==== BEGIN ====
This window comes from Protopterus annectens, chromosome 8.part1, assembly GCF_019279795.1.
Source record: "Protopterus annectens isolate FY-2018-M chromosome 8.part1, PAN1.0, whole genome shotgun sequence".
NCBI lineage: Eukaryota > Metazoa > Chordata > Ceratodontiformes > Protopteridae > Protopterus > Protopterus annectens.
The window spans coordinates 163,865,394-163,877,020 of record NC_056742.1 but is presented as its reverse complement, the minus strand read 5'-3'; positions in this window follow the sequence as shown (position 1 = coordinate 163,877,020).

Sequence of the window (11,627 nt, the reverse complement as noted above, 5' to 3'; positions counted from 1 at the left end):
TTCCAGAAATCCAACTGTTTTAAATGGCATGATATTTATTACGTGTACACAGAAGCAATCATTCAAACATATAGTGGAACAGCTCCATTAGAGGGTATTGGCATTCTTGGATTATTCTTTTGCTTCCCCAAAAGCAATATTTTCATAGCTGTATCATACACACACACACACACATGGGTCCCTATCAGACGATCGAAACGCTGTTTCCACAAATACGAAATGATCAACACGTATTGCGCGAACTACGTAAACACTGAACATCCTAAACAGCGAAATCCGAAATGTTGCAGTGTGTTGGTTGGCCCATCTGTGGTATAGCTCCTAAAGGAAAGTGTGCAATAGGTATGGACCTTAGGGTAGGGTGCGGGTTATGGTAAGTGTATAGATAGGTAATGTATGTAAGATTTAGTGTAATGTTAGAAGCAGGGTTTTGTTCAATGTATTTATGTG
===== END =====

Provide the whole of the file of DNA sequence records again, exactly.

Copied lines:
This window comes from Protopterus annectens, chromosome 8.part1, assembly GCF_019279795.1.
Source record: "Protopterus annectens isolate FY-2018-M chromosome 8.part1, PAN1.0, whole genome shotgun sequence".
NCBI lineage: Eukaryota > Metazoa > Chordata > Ceratodontiformes > Protopteridae > Protopterus > Protopterus annectens.
The window spans coordinates 163,865,394-163,877,020 of record NC_056742.1 but is presented as its reverse complement, the minus strand read 5'-3'; positions in this window follow the sequence as shown (position 1 = coordinate 163,877,020).

Sequence of the window (11,627 nt, the reverse complement as noted above, 5' to 3'; positions counted from 1 at the left end):
TTCCAGAAATCCAACTGTTTTAAATGGCATGATATTTATTACGTGTACACAGAAGCAATCATTCAAACATATAGTGGAACAGCTCCATTAGAGGGTATTGGCATTCTTGGATTATTCTTTTGCTTCCCCAAAAGCAATATTTTCATAGCTGTATCATACACACACACACACACATGGGTCCCTATCAGACGATCGAAACGCTGTTTCCACAAATACGAAATGATCAACACGTATTGCGCGAACTACGTAAACACTGAACATCCTAAACAGCGAAATCCGAAATGTTGCAGTGTGTTGGTTGGCCCATCTGTGGTATAGCTCCTAAAGGAAAGTGTGCAATAGGTATGGACCTTAGGGTAGGGTGCGGGTTATGGTAAGTGTATAGATAGGTAATGTATGTAAGATTTAGTGTAATGTTAGAAGCAGGGTTTTGTTCAATGTATTTATGTG